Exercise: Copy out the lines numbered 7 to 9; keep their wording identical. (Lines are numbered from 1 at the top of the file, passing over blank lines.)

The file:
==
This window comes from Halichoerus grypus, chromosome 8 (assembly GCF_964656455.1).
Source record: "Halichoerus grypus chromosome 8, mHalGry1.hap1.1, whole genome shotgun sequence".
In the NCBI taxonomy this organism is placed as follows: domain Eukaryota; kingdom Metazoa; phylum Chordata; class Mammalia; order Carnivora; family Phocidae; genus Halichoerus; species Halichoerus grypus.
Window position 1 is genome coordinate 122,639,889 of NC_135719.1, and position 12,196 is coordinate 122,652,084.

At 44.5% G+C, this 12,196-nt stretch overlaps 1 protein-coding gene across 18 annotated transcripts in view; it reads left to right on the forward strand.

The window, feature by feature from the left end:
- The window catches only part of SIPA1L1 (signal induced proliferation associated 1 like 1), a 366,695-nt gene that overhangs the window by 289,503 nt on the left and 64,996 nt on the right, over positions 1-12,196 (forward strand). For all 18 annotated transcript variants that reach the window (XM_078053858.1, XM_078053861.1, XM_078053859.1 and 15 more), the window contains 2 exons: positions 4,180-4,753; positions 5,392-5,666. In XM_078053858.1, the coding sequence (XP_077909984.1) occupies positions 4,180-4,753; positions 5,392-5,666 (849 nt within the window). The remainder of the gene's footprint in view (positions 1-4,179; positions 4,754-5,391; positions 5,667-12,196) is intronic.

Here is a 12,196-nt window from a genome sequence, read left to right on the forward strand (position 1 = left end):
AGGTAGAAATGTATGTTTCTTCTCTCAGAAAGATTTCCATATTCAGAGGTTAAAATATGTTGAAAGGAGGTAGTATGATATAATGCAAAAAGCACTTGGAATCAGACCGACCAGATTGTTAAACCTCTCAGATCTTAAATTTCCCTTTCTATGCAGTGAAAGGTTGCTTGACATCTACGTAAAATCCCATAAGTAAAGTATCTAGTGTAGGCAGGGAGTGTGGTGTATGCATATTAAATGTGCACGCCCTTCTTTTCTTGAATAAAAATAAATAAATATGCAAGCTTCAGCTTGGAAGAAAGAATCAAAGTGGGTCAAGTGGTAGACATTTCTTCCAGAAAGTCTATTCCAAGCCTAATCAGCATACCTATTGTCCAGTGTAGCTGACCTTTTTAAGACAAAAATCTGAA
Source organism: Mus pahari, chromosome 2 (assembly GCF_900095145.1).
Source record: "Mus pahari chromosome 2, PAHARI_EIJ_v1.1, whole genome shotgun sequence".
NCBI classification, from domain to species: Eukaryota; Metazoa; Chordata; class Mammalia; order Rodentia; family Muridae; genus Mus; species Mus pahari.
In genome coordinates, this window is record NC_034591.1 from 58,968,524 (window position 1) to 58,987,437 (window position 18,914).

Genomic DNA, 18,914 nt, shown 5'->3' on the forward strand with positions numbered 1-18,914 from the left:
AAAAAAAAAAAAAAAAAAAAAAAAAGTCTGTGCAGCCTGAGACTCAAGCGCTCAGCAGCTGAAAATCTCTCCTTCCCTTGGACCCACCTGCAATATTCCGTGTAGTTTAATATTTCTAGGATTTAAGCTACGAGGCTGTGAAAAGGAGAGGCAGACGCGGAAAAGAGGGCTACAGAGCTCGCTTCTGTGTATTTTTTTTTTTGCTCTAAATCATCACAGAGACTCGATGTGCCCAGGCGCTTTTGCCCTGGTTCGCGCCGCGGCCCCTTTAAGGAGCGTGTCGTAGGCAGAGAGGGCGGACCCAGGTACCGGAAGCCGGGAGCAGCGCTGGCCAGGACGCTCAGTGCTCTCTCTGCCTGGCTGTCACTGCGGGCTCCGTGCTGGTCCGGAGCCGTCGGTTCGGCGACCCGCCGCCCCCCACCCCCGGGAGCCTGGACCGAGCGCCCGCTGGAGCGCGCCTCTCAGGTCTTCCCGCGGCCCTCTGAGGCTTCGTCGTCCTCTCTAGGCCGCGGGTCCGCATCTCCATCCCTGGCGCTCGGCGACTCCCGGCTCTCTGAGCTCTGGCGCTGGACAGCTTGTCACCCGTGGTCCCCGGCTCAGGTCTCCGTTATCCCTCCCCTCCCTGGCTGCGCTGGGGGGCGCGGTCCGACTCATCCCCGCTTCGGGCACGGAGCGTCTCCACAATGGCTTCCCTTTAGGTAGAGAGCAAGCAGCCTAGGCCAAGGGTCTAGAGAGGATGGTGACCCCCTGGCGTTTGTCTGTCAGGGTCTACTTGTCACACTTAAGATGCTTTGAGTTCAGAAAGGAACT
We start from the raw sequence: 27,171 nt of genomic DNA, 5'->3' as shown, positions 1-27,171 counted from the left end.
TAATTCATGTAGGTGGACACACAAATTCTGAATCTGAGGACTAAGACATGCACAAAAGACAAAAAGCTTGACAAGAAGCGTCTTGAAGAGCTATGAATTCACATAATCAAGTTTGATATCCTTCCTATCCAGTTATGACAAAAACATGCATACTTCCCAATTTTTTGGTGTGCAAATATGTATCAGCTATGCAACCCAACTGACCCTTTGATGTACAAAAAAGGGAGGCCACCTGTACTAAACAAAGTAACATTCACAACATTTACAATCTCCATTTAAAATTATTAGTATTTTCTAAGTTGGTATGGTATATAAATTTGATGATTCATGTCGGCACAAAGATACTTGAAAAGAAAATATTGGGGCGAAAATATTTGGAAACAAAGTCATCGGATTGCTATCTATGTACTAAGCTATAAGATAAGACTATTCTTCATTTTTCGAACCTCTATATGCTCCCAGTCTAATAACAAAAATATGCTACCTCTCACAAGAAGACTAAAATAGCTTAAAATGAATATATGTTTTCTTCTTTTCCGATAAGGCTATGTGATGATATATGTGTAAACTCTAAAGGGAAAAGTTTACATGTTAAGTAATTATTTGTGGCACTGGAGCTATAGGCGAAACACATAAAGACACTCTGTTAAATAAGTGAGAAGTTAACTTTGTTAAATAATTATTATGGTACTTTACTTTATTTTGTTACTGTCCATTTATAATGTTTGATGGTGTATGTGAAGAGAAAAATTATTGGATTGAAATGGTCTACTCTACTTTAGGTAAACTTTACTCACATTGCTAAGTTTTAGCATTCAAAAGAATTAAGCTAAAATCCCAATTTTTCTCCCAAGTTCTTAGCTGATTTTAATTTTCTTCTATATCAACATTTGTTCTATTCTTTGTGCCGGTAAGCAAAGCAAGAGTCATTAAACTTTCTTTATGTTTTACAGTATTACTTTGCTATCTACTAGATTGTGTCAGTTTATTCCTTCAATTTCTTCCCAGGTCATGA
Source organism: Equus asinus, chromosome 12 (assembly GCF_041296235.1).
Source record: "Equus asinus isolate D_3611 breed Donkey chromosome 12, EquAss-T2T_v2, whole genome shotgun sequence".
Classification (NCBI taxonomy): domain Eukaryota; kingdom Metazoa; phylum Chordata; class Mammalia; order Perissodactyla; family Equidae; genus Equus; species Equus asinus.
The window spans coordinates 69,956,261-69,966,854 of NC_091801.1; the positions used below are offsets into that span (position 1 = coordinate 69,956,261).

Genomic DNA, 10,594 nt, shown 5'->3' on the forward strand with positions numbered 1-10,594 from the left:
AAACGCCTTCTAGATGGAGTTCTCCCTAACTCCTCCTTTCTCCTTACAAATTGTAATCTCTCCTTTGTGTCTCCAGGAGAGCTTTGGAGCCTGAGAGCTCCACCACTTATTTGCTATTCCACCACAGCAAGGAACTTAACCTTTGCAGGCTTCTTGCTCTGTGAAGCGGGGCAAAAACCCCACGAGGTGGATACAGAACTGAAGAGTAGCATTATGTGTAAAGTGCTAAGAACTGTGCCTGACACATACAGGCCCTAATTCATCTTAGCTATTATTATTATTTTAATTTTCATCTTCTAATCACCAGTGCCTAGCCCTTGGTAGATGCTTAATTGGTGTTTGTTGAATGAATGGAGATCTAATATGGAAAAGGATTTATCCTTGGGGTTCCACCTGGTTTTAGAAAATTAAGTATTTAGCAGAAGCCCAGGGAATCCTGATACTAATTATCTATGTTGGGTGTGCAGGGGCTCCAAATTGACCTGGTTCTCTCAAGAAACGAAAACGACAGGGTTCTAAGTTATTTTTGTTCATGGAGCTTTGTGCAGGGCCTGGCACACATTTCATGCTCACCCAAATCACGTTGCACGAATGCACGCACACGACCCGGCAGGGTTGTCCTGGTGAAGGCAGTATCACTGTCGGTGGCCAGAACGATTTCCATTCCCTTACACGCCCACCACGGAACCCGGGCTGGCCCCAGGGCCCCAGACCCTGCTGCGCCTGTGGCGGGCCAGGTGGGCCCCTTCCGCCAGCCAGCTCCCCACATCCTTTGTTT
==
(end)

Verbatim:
- The window catches only part of SIPA1L1 (signal induced proliferation associated 1 like 1), a 366,695-nt gene that overhangs the window by 289,503 nt on the left and 64,996 nt on the right, over positions 1-12,196 (forward strand). For all 18 annotated transcript variants that reach the window (XM_078053858.1, XM_078053861.1, XM_078053859.1 and 15 more), the window contains 2 exons: positions 4,180-4,753; positions 5,392-5,666. In XM_078053858.1, the coding sequence (XP_077909984.1) occupies positions 4,180-4,753; positions 5,392-5,666 (849 nt within the window). The remainder of the gene's footprint in view (positions 1-4,179; positions 4,754-5,391; positions 5,667-12,196) is intronic.

Here is a 12,196-nt window from a genome sequence, read left to right on the forward strand (position 1 = left end):
AGGTAGAAATGTATGTTTCTTCTCTCAGAAAGATTTCCATATTCAGAGGTTAAAATATGTTGAAAGGAGGTAGTATGATATAATGCAAAAAGCACTTGGAATCAGACCGACCAGATTGTTAAACCTCTCAGATCTTAAATTTCCCTTTCTATGCAGTGAAAGGTTGCTTGACATCTACGTAAAATCCCATAAGTAAAGTATCTAGTGTAGGCAGGGAGTGTGGTGTATGCATATTAAATGTGCACGCCCTTCTTTTCTTGAATAAAAATAAATAAATATGCAAGCTTCAGCTTGGAAGAAAGAATCAAAGTGGGTCAAGTGGTAGACATTTCTTCCAGAAAGTCTATTCCAAGCCTAATCAGCATACCTATTGTCCAGTGTAGCTGACCTTTTTAAGACAAAAATCTGAA